Map showing transportation of supplies to South Pole
Supplies and equipment travel halfway around the Earth by ship and aircraft
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The successful completion of the elevated station was also a logistical marvel: all of the components used in its construction were carried to the Pole in propeller-driven aircraft that fly three times as fast, and many times higher, than did Adm. Richard E. Byrd, the American naval aviator who in 1929 became the first person to fly over the Pole.
Such a sophisticated scientific presence at the South Pole allows NSF not only to carry out its mission of advancing the frontiers of science, it also allows the agency, as manager of the U.S. Antarctic Program,  to meet its obligations under the terms of Presidential Memorandum 6646 (http://www.nsf.gov/od/opp/ant/memo_6646.jsp), signed by President Reagan in 1982.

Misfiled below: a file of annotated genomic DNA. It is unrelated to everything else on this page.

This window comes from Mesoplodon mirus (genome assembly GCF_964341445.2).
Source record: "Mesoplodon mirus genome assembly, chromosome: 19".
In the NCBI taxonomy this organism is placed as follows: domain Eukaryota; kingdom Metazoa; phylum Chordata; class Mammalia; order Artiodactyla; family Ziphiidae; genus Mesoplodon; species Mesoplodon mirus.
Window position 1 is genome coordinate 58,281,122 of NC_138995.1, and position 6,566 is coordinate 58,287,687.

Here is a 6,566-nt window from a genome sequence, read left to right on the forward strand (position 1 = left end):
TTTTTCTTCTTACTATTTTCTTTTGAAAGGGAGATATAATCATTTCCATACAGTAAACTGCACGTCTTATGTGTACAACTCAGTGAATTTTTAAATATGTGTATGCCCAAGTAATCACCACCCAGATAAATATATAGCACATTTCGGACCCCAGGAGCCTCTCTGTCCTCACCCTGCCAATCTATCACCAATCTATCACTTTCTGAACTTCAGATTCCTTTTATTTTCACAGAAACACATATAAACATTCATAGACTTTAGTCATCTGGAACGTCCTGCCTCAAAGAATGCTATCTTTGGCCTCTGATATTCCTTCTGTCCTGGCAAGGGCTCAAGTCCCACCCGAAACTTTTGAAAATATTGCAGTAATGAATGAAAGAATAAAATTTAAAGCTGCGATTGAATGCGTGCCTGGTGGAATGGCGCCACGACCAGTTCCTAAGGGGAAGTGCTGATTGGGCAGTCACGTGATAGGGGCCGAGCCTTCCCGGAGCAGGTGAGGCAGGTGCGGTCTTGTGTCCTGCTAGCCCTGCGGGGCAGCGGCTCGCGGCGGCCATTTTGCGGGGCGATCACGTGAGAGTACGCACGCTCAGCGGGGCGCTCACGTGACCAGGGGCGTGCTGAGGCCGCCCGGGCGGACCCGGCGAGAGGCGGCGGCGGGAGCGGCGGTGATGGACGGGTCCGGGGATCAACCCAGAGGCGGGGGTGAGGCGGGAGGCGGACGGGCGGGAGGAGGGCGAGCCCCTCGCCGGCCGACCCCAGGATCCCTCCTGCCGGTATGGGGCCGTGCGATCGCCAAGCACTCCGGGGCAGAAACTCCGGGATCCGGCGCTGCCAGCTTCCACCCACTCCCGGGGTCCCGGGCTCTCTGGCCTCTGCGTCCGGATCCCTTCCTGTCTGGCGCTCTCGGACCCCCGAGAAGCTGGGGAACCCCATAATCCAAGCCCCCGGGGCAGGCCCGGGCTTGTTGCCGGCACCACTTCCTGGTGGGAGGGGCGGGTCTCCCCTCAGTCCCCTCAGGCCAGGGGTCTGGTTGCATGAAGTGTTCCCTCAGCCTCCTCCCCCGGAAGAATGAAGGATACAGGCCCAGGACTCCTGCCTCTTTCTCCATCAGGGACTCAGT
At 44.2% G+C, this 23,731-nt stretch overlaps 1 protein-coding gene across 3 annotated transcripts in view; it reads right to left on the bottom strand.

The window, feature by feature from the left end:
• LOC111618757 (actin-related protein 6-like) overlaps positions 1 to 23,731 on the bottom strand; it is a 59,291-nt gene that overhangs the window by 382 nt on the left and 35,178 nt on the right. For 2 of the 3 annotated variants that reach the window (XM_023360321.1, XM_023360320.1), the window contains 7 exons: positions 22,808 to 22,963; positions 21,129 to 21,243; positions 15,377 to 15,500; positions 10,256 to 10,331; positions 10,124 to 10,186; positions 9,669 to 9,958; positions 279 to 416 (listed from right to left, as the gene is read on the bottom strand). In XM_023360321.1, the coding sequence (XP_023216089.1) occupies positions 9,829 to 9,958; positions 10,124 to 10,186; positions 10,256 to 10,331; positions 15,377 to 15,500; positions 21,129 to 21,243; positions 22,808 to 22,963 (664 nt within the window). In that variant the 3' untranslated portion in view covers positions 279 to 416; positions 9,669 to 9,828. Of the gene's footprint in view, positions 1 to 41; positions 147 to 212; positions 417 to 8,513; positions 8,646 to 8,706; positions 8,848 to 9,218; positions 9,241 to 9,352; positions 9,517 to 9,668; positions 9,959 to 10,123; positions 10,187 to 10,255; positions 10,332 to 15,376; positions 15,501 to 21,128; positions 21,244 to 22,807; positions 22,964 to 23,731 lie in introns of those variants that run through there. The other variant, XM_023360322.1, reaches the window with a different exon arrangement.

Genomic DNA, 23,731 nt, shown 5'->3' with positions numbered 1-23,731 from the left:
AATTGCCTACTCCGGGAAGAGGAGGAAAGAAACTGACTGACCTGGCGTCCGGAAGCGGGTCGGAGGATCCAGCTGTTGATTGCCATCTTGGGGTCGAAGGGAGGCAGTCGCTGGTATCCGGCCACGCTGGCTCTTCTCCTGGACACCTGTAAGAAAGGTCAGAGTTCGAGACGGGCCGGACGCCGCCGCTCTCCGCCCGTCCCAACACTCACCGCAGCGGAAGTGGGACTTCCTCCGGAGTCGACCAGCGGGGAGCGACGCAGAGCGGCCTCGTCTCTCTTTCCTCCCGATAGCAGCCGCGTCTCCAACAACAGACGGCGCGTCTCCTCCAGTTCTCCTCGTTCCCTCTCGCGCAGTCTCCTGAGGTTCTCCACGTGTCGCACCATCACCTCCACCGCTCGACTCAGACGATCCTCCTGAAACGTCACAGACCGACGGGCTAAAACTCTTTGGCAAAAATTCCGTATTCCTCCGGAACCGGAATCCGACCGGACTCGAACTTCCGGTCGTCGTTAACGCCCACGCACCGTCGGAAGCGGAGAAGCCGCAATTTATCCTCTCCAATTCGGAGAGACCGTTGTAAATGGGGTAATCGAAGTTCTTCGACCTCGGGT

The Memorandum directs that:

  • The United States Antarctic Program shall be main­tain­ed at a level providing an active and influential presence in Antarc­tica designed to support the range of U.S. Antarctic interests.
  • this presence shall include the conduct of scientific activities in major disciplines; year-round occupation of the South Pole and two coastal stations; and availability of related necessary logistics support.

The new station allows scientists to meet those requirements, as did its two predecessors.

Building structures in the forbidding environment at the South Pole is very hard